Emotionally shattered, Pirzada informed Bhutto about the development and General Zia-ul-Haq's intention.[106] Therefore, Bhutto did not seek an appeal.[106] While he was transferred to a cell in Rawalpindi central jail, his family appealed on his behalf, and a hearing before the Supreme Court commenced in May. Bhutto was given one week to prepare. Bhutto issued a thorough rejoinder to the charges, although Zia blocked its publication. Chief Justice S. Anwarul Haq adjourned the court until the end of July 1978, supposedly because five of the nine appeal court judges were willing to overrule the Lahore verdict. One of the pro-Bhutto judges was due to retire in July.

Chief Justice S. Anwarul Haq presided over the trial, despite being close to Zia, even serving as Acting President when Zia was out of the country. Bhutto's lawyers managed to secure Bhutto the right to conduct his own defence before the Supreme Court. On 18 December 1978, Bhutto made his appearance in public before a packed courtroom in Rawalpindi. By this time he had been on death row for 9 months and had gone without fresh water for the previous 25 days.[citation needed] He addressed the court for four days, speaking without notes.

I did not kill that man. My God is aware of it. I am big enough to admit if I had done it, that admission would have been less of an ordeal and humiliation than this barbarous trial which no self respecting man can endure. I am a Muslim. A Muslim's fate is in the hands of God Almighty. I can face Him with a clear conscience and tell Him that I rebuilt His Islamic State of Pakistan from ashes into a respectable Nation. I am entirely at peace with my conscience in this black hole of Kot Lakhpat. I am not afraid of death. You have seen what fires I have passed through.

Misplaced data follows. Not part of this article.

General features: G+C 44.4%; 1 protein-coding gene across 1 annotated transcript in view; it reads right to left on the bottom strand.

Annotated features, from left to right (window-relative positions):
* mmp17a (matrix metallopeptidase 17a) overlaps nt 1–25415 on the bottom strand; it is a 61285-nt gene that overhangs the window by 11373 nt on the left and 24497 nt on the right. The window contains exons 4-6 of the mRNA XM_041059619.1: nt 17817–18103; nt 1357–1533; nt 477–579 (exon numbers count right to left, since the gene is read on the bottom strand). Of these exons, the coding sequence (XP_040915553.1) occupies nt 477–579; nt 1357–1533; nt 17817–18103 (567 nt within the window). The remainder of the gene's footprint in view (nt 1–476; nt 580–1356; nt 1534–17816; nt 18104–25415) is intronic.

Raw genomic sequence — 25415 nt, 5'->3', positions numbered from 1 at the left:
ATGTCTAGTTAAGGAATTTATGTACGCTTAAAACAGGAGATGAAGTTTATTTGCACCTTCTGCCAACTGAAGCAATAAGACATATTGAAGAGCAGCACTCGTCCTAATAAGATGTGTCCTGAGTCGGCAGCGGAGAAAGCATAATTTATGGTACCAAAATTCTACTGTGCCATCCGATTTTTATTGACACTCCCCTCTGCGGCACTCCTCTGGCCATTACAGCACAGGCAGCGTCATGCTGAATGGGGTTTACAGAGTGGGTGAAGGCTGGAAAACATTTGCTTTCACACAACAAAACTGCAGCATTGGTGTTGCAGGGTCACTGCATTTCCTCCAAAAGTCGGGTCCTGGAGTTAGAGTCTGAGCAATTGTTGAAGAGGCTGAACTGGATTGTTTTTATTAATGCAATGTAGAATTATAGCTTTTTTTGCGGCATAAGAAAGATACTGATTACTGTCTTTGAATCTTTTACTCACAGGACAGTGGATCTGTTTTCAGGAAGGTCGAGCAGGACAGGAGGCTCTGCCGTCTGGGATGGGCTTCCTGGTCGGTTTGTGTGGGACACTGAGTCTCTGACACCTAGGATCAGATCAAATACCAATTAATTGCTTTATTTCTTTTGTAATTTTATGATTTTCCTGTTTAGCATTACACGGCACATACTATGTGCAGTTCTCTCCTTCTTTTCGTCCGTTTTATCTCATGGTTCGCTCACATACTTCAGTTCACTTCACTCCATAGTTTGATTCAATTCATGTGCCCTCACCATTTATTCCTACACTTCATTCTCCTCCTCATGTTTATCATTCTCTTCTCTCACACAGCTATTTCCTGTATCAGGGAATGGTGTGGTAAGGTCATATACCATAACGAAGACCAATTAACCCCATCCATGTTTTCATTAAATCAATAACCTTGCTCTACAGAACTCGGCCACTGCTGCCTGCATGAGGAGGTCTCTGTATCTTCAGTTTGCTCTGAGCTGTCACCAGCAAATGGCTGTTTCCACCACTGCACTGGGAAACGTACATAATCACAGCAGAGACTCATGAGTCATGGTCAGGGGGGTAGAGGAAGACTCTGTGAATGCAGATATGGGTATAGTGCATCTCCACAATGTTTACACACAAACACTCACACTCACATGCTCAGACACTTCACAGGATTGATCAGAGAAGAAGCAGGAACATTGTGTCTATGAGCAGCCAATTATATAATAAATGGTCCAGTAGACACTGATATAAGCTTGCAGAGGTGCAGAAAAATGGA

— Zulfikar Ali Bhutto, My Dearest Daughter: A letter from Death Cell., [107]

The appeal was completed on 23 December 1978. On 6 February 1979, the Supreme Court issued a guilty verdict,[108] a decision reached by a bare 4-to-3 majority. The Bhutto family had seven days in which to appeal. The court granted a stay of execution while it studied the petition. By 24 February 1979 when the next court hearing began, appeals for clemency arrived from many heads of state. Zia said that the appeals amounted to "trade union activity" among politicians.

On 24 March 1979 the Supreme Court dismissed the appeal. Zia upheld the death sentence. Bhutto was hanged at Central Jail Rawalpindi, on 4 April 1979, and was buried in Village Cemetery at Garhi Khuda Baksh.[109]